The laboratory of Dr. Amy Orsborn at the University of Washington is recruiting one or more postdoctoral research fellows to study neural mechanisms of motor skill learning and develop next-generation brain-machine interfaces. The laboratory works at the intersection of engineering and neuroscience to develop therapies for neurological movement disorders. The laboratory specializes in studying neural interfaces as adaptive closed-loop systems that engage neural plasticity and adaptation. The lab explores engineering approaches to leverage neural adaptation for system performance, and uses neural interfaces as a tool to study neural mechanisms of learning at the systems level. The postdoctoral researcher will use state of the art techniques in systems neuroscience for studying neural circuits—optogenetics, multi-scale, multi-modal neural measurements/manipulations, large-scale recordings, wireless in-cage recordings, closed-loop adaptive interfaces—to study motor learning and develop novel brain-machine interfaces for motor control in non-human primates. Candidates will be heavily involved with all aspects of research, from conceptualization through publication, and will have opportunities to mentor undergraduate, graduate and post-baccalaureate students. Salary will follow or exceed NIH guidelines commensurate with training and experience.
Dr. Orsborn joined the University of Washington in the fall of 2018 as the Clare Boothe Luce Assistant Professor in the Departments of Electrical & Computer Engineering and Bioengineering. Her lab is part of the Washington National Primate Research Center, the Center for Neurotechnology, the University of Washington Institute of Neuroengineering, and the Computational Neuroscience Center. The candidate will benefit from the vibrant multi-disciplinary community of neuroscientists, engineers, data scientists, mathematicians, and clinicians at UW.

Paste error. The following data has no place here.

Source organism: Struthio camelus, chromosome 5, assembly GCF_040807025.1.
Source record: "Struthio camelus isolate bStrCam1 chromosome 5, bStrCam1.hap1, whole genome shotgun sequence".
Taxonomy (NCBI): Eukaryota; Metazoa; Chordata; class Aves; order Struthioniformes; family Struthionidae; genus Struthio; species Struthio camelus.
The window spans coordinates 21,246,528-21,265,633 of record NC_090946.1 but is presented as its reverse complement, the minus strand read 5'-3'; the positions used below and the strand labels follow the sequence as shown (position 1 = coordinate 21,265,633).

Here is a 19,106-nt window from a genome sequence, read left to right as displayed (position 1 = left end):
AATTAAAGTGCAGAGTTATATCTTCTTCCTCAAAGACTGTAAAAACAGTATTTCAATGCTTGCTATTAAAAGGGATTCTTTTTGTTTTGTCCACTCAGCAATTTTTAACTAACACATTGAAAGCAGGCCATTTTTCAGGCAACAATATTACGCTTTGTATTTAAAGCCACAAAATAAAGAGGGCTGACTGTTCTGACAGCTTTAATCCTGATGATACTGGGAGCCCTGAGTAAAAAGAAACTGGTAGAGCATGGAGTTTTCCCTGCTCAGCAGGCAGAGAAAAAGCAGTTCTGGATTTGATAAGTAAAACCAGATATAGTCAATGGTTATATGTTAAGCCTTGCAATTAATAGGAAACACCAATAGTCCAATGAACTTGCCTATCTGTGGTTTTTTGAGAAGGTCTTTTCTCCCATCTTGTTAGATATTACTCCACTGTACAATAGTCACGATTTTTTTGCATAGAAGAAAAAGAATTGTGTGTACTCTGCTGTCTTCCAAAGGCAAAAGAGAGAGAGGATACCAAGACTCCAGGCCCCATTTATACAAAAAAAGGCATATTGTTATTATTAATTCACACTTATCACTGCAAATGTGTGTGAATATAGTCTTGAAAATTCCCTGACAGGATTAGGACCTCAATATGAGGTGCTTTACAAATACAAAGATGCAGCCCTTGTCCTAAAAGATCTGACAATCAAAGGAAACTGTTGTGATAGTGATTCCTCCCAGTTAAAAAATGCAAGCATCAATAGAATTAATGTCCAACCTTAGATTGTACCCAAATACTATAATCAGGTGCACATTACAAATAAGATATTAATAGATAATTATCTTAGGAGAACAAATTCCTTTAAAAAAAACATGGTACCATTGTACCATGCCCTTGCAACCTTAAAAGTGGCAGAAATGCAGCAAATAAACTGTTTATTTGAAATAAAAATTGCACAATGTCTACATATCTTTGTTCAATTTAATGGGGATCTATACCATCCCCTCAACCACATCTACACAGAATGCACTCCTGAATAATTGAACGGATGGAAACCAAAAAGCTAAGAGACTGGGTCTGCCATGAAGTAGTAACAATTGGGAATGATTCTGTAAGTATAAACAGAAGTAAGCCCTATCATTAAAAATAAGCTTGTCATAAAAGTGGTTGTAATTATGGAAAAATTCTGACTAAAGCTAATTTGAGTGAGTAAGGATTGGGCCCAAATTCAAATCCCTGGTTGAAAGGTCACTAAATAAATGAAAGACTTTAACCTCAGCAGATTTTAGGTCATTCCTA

The position is funded for at least 1 yr and is open immediately.
Applicants must hold a Ph.D. in bioengineering, electrical engineering, neuroscience, or a related field. Experience with computer programming (Matlab, C, and/or Python), animal behavioral training, and experimental neurophysiology is preferred. Candidates with strong experience in computational domains but limited experimental experience (who are motivated to collaborate with experimentalists and learn techniques) will also be considered.
Interested applicants should submit a description of research experience and interests, a curriculum vittae (CV) and contact information for two or more references. For further information or questions related to the position, please contact Dr. Amy Orsborn at aorsborn [at] uw [dot] edu.
Those interested in the position who are also attending the Society for Neuroscience 2018 should contact Dr. Orsborn to schedule an informational interview during the conference.
University of Washington is an affirmative action and equal opportunity employer. All qualified applicants will receive consideration for employment without regard to race, color, creed, religion, national origin, sex, sexual orientation, marital status, pregnancy, genetic information, gender identity or expression, age, disability, or protected veteran status.
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